New Mexico Weather: 3/16/17

Yesterday was warm, sunny and still all day.  I left my jacket at school, but I didn’t really need it this morning, either.

This morning has been cool, still and mostly clear.  There were a few light clouds over Albuquerque this morning:

The National Weather Service (NWS) in Albuquerque forecasts (for Socorro) a sunny day, with a high temperature of 84 F. The winds will be from the northwest at 10 mph.  This evening will be mostly clear, with a low temperature of 48 F.  The winds will be from the northwest at 5-10 mph.

The NWS in Albuquerque forecasts (for Magdalena) a mostly sunny day, with a high temperature of 76 F. The winds will be from the northwest at 10 mph.  This evening will be mostly clear, with a low temperature of 42 F.  The winds will be from the northwest at 10-15 mph.

The NWS in Albuquerque forecasts (for Rio Rancho) a sunny day, with a high temperature of 82 F. The winds will be from the northwest at 5-10 mph.  This evening will be mostly clear, with a low temperature of 46 F.  The winds will be from the northwest at 10-15 mph, becoming north at 5-10 mph after midnight.

The visible satellite imagery is unavailable at this time.

The infrared satellite imagery shows a few clouds, particularly over the northeastern corner of the state.

The water vapor imagery shows that there is a moisture axis running through the state from north to south, and that the dry air has moved east to Texas.

The 12Z sounding from Albuquerque shows a dry atmosphere this morning, particularly at the mid-levels.  There was more moisture overall, as compared to yesterday, however.  There was 0.22 inches of precipitable water present in the column this morning.  There was no of Convective Available Potential Energy (CAPE) and no Convective Inhibition (CINH) present.  There was a moderate thermal inversion near the surface, and the 0-3 km average lapse rate was 5.1 C/km.

The hodograph shows that there was 12 kts of low-level shear (mostly due to directional changes) and 24 kts of deep-layer shear (due to a mix of speed and directional changes) this morning.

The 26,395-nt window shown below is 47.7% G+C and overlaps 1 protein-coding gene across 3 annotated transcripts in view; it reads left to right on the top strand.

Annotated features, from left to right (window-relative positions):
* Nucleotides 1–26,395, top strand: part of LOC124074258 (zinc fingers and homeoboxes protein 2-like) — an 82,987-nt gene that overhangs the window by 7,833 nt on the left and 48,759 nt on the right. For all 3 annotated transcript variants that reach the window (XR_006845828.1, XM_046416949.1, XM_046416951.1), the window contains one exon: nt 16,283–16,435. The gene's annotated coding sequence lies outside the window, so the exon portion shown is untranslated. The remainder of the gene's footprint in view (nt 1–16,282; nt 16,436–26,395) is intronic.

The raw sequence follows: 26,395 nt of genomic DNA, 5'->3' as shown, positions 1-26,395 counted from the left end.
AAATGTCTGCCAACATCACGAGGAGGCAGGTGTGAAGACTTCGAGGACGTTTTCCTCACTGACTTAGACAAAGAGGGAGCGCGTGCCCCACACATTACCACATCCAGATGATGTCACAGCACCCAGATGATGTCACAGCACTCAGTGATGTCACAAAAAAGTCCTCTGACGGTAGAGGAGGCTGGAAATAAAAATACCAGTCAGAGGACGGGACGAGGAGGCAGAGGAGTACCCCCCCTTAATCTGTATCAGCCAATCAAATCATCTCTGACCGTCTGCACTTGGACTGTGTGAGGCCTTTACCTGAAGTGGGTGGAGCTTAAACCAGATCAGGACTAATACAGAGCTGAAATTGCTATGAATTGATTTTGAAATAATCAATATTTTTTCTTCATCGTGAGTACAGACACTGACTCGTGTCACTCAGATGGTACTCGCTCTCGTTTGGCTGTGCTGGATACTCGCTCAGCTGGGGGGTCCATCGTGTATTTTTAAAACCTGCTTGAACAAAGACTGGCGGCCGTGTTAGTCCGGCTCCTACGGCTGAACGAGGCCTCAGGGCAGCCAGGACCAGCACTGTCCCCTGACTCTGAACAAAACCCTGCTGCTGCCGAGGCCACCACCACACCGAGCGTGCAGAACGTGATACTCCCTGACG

The surface observations (from the SPC Mesoscale Analysis Map) show mild temperatures, low humidity (based on the surface dewpoint depressions), still winds, and clear skies over most of the state this morning.  There are no major boundaries present over the state this morning.

The surface pressure chart shows some slightly higher pressure near the northwestern corner of the state (Four Corners area), but there are no strong pressure gradients over the state today.  The RAP shows that no strong pressure systems or gradients are expected to form over the next six hours.

Synoptically speaking, the 300 mb NAM chart (from Unisys) shows light zonal flow over the state today.

The 500 mb NAM chart shows no significant thermal advection over the state today.  This chart has been excluded from today’s post.

The 700 mb NAM chart shows no rapidly-rising air over the state today. This chart has been excluded from today’s post.

The 850 mb NAM chart shows no strong thermal advection over the state today.  This chart has been excluded from today’s post.

The Precipitation chart shows there is very little chance of precipitation over the state today.  This chart has been excluded from today’s post.

Today is shaping up to be pleasant day.  Make the most of it!

Thank you for reading my forecast.

The upper air soundings and mesoscale analysis plots are from the Storm Prediction Center website.
The forecasted upper air soundings are from TwisterData.com.
The surface observation and upper level charts are from Unisys Weather.
The satellite data is from College of DuPage – SATRAD

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About highplainschasing

This blog is about my tales in storm chasing. My name is Seth Price and I am an instrumentation instructor at New Mexico Tech. My amateur radio call sign is N3MRA.
This entry was posted in Local WX, Photography, Practicing Concepts, Predictions, Satellite Imagery and tagged , , , , , , , , . Bookmark the permalink.

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